Chief financial officers employed by struggling hospitals do not have high hopes for their longevity: a new survey says that more than 60 percent expect to lose their jobs within two years.
The survey, which was conducted by the firm Black Book, found that 61 percent of hospital CFOs who said their institutions were struggling expected to be out of jobs, according to Black Book's announcement. Among the leading reasons for their expected dismissal: their revenue cycle management (RCM), staff and solutions have been stuck in a fee-for-service approach for too long and had been unable to make the transition to capitated or other forms of payments.
Many of the CFOs said health IT was the primary reason for their RCM issues. Forty percent of CFOs said they were forced to postpone revenue cycle software transformations due to a botched electronic health record process, along with health information exchange and portal expenses.
Hospitals, whether financially healthy or not, are already under financial pressure. Moody's Investors Service reported last year that the growth of hospital expenses outpaced revenue for the first time in memory, while patient volumes fall. And CFOs have been pressed to be more holistic in how they approach their job duties.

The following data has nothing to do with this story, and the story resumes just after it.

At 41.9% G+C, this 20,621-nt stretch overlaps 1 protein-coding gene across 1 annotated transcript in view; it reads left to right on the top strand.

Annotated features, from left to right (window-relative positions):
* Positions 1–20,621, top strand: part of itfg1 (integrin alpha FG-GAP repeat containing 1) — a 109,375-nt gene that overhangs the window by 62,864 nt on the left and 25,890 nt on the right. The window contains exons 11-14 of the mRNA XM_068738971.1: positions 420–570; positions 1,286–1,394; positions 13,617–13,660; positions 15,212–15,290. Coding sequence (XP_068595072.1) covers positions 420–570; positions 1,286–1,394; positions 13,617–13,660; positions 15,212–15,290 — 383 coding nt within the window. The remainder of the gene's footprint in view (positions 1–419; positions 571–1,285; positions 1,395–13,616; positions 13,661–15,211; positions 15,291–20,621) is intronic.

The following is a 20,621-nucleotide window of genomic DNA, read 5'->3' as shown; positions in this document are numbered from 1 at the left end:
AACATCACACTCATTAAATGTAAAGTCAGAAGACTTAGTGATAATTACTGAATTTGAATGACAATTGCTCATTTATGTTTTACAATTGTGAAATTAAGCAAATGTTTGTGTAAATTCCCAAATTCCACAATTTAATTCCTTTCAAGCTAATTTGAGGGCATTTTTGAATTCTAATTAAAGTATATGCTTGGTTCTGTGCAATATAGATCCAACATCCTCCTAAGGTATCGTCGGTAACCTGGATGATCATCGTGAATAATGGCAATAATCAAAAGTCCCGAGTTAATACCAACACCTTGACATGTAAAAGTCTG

"Hospital viability has never been more thoroughly secured to a single organization venture as revenue cycle management transformation," Doug Brown, managing partner of Black Book, said in the announcement. "And CFOs in struggling hospitals are in a very perilous position as the risk models are still being charted while limited funds remain for next generation RCM tools."
Meanwhile, CFOs who work at more financially stable hospitals appear to be in much better shape. Forty-one percent of those CFOs in fiscally healthier hospitals say their facilities are moving "full steam ahead" with next-generation RCM tools and preparing for the switch to new payment risk models, according to the survey. And 91 percent of these CFOs have either fully committed to next generation RCM, currently have implementations underway, or plan to either outsource or purchase new RCM software by late next year.
To learn more:
- check out the Black Book announcement